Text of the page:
I've been reading a tremendous amount recently on the subject of building and it's impact on local real estate markets. Over the past several weeks, at every opportunity both privately and out on the town, I have talked with people who are involved in the supply side of housing: builders, contractors, and suppliers (big box stores, retail, specialty flooring goods, roofing, paint, cabinet suppliers, lumber stores etc.).
Here is a glimpse into the local Puget Sound market from an individual heavily immersed into building and who I would characterize as exceptionally credible. Below are a few of the weekly e-mail updates I've received over the past several weeks. The individual works for a large builder and has agreed to let me post some of the e-mails:
End of September update:
...and I don't ever read about the builder's side of things on your blog or any blog about Seattle. The newspapers never talk about it. It is very wierd. Our inventory around the sound has increased 85% from last year. Sales have totally fallen off. Some builders are planning on functioning on fewer neighborhoods but increasing their sales rates to stay at the same level. So instead of have 8 communities selling 5 a month you have 4 selling 10/month. The problem with that is that you have 1-3 field managers per neighborhood and 1-2 sales agents and so on. We just had just about every sales agent buy a new 35k-60k car in teh last 8 months. The average age is probably 30.1st week of October Update:
Last week, we had 8 sales and 7 cancellations. This is beginning to be the story everywhere. We still have quite a bit of traffic but for other builders it is different. It has dropped off 75%. Builders are using incentives but it is not working. They can't even get people to show up. The poeple that didn't buy contingent I feel sorry for. Land prices have come down, but it still doesn't pencil2nd week of October Update:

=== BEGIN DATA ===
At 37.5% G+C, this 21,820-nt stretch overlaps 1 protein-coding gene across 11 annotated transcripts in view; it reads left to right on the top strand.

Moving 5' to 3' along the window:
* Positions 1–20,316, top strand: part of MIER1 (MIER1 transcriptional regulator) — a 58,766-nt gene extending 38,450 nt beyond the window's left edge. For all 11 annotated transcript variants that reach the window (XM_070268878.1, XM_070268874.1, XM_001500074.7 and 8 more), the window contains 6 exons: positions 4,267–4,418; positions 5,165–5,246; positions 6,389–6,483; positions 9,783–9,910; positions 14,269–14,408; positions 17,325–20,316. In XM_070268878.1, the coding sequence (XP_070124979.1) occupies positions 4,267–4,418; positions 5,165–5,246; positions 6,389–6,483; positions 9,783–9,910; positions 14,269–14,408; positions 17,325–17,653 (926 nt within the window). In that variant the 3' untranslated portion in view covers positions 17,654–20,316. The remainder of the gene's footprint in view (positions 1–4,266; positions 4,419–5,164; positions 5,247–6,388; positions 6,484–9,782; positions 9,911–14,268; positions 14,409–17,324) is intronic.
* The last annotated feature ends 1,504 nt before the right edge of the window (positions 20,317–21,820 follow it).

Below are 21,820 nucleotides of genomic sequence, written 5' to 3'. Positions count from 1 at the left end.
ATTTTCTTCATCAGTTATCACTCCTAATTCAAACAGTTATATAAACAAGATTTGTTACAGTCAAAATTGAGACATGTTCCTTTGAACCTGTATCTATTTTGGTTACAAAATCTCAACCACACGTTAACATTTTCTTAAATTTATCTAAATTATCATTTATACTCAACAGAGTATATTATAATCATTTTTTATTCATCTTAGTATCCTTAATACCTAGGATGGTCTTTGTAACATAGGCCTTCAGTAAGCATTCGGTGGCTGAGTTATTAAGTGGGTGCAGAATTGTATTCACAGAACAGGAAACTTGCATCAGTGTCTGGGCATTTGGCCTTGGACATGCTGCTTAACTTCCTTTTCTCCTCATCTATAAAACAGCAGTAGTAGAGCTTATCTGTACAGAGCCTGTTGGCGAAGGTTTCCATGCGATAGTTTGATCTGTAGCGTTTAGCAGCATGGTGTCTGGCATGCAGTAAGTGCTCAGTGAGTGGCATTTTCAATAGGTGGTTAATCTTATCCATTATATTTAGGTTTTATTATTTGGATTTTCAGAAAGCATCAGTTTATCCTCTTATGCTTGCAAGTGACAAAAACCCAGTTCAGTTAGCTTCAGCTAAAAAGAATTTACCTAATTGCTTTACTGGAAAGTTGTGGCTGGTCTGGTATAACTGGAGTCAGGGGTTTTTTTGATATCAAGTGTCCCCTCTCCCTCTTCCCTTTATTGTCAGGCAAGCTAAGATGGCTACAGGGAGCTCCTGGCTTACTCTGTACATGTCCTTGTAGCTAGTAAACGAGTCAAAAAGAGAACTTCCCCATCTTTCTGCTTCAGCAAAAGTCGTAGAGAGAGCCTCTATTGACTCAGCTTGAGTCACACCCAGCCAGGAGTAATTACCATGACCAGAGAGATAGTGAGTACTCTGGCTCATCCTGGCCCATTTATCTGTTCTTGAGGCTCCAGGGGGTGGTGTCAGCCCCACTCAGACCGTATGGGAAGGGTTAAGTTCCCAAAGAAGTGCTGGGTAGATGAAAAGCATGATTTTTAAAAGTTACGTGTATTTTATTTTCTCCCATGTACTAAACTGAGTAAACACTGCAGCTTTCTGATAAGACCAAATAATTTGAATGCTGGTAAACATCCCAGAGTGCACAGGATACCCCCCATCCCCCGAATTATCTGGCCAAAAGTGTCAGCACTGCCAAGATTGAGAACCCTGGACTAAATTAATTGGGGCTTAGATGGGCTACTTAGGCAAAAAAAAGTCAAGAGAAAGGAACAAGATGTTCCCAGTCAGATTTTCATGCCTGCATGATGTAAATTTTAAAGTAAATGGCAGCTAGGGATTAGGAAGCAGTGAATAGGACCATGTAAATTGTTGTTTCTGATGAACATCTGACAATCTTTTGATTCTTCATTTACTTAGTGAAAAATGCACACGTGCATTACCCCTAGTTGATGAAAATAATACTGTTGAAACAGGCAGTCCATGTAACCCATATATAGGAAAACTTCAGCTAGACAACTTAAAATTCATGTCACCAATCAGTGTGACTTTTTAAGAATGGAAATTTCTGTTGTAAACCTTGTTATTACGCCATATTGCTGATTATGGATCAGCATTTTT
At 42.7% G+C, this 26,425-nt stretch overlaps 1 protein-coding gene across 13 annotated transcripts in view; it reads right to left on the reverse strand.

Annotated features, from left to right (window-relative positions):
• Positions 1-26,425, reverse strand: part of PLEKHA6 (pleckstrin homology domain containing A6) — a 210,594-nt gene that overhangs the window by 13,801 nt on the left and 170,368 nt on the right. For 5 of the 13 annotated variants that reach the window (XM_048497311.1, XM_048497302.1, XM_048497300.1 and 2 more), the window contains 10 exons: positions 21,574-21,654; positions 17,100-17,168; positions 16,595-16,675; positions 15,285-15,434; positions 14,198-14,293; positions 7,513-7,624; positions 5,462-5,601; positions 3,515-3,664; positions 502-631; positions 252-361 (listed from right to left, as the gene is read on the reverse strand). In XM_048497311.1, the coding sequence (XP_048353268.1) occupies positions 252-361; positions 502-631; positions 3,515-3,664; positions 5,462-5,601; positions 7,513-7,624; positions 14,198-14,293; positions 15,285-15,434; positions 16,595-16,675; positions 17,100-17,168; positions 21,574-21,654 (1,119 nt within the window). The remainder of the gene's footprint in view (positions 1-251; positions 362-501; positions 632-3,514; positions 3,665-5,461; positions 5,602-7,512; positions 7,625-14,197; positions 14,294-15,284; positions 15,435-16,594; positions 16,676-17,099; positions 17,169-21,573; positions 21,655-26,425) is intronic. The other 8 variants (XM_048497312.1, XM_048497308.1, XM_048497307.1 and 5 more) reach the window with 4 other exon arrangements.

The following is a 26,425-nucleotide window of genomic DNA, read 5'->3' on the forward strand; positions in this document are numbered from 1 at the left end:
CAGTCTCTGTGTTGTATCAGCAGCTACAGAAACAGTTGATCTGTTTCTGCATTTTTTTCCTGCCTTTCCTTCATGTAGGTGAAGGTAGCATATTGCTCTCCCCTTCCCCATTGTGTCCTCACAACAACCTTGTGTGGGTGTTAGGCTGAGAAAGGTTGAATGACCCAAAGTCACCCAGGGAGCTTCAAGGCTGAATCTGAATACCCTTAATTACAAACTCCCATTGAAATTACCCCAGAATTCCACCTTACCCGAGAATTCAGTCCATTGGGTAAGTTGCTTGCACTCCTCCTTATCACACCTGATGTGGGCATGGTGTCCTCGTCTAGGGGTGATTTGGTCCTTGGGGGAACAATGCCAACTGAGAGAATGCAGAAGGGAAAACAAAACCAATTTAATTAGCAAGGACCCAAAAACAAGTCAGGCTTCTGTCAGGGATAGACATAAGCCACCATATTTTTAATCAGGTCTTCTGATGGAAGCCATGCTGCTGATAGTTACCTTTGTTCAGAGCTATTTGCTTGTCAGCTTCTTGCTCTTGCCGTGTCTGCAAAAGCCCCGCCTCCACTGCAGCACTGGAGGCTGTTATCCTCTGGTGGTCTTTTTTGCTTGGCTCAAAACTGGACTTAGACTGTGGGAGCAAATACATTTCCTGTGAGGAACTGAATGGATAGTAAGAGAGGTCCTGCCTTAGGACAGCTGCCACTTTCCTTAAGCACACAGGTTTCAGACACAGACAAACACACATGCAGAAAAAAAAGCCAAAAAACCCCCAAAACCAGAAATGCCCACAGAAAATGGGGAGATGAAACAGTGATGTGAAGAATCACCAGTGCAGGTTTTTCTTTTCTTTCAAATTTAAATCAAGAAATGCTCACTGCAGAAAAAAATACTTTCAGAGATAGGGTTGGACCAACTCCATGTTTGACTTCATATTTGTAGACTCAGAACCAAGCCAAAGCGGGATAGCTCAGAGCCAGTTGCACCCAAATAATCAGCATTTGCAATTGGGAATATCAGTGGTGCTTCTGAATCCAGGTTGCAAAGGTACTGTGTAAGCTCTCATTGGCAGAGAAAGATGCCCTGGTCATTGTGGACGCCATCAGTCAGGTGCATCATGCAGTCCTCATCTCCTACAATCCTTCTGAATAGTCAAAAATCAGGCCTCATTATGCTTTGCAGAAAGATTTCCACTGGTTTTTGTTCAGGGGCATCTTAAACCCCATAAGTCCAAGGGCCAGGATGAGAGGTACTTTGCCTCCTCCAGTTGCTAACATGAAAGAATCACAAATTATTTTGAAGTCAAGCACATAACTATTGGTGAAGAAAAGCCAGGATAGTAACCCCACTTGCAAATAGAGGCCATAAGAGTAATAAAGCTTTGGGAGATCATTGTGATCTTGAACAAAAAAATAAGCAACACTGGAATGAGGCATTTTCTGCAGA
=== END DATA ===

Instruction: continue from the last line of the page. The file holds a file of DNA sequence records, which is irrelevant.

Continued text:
....Standing inventories are becoming a big problem for some.3rd week of October Update:
They have a lot of inventory down there. We aren't planning on buying anything unless it is of compelling value. I have been tracking standing inventory, specs, which is getting interesting. Most site agents I talk to all say the same thing. Traffic has stopped, not declined, stopped. The further out markets are feeling it first. 80% of our buyers are on ARM's, not the toxic kind. It's the only way they can afford to buy.Today (Oct. 25th) Weyerhauser announced a decline in earnings.
"While anticipated, the housing market decline was more abrupt and drove wood products prices and demand into a deeper plunge than expected," said Weyerhaeuser Chief Executive Steven Rogel in a statement."So, if there are any small builders, contractors or supply side people that would like to comment on local experiences, please fill us in.
In other news
Our escrow office has experienced a lot more refinances lately. I am seeing more fixed rates than in months past, but ARM's are still king. Refinance business has sustained our business over the last two years. While our market share has increased by taking baby-steps and being very fiscally conservative, we do know of companies (escrow & mortgage) that are showing the earmarks of struggling.
Today, Fidelity National Title announced it will eliminate 650 jobs. Personally, while I understand they answer to Wall Street, I find this hard to stomach because title companies have been absolutely raking in obscene amounts of income while riding the appreciation wave over the past few years. For those new to purchasing, title insurance premiums are based upon the sales price of a home, generally speaking. When home prices go up, premiums tag along for the ride.
In contrast, when you close a home sale at a escrow company like ours, our price is generally fixed, irrespective of the sales price. In other words, there is not necessarily more work in closing a $250,000 home vs. a $800,000 home. Same goes for refinances. I just can't understand why consumers fall for all the fluff out there. I don't care where people go to do business, just shop for crying out loud. Sorry for the rant, I just can't believe some of the settlement companies are charging people $250.00 for loan document e-mail fees. In years past, loan documents were delivered overnight by UPS or FedEX. Today, they are e-mailed which is highly streamlined to save time. So now you see these junk e-mail fees. Total garbage. I wonder what junk fee will be invented next?
This week I had the pleasure of telling some clients that they would not be receiving more money back than anticipated when their cash-back refi closed. Why? $10K 'n change pre-payment penalty. That takes the cake this month.
More to come...